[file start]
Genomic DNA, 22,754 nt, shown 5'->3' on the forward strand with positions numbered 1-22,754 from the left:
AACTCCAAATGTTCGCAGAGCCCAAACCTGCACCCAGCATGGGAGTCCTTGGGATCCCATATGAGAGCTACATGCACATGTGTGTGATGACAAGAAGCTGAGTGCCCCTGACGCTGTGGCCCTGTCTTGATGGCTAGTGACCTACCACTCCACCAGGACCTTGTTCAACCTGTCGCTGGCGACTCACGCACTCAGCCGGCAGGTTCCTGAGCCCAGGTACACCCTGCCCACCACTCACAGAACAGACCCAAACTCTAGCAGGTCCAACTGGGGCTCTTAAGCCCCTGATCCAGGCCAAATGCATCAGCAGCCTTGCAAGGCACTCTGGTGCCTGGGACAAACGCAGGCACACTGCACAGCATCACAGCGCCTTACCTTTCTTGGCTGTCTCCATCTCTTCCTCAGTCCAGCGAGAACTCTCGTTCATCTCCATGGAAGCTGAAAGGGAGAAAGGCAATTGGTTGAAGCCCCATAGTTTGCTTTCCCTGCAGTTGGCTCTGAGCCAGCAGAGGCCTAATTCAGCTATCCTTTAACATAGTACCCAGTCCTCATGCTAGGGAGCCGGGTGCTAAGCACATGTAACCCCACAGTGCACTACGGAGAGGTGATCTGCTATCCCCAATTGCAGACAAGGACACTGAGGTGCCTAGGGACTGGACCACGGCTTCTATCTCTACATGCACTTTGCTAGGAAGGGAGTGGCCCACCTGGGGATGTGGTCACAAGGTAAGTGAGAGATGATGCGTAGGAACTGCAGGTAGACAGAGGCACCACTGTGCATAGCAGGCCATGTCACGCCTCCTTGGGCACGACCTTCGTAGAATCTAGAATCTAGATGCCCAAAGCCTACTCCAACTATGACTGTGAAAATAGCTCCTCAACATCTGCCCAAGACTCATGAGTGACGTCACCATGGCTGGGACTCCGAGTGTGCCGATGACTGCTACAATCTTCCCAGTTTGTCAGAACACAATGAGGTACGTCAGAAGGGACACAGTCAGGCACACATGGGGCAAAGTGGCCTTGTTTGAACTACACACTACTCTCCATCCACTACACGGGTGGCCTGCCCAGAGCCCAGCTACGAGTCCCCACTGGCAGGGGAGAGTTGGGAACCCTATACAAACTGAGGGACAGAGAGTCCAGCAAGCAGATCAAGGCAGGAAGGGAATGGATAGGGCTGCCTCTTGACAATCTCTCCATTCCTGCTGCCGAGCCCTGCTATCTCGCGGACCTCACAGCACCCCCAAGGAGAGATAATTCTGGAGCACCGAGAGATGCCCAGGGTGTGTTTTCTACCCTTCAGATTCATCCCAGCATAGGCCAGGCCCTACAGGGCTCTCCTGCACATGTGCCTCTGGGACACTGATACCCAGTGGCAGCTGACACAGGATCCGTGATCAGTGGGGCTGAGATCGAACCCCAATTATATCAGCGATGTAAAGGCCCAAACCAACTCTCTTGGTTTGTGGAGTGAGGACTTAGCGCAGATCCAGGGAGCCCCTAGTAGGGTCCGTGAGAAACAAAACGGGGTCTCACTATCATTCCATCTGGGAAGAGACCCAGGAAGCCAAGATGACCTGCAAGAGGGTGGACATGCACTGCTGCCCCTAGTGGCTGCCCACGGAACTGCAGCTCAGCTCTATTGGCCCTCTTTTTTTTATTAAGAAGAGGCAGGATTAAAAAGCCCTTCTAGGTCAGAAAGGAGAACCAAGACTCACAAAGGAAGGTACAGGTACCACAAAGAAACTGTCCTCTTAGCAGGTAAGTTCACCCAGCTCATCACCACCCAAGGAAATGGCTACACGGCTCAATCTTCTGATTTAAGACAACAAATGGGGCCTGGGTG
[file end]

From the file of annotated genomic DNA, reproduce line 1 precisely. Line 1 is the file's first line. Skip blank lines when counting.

Genomic DNA, 22,754 nt, shown 5'->3' on the forward strand with positions numbered 1-22,754 from the left: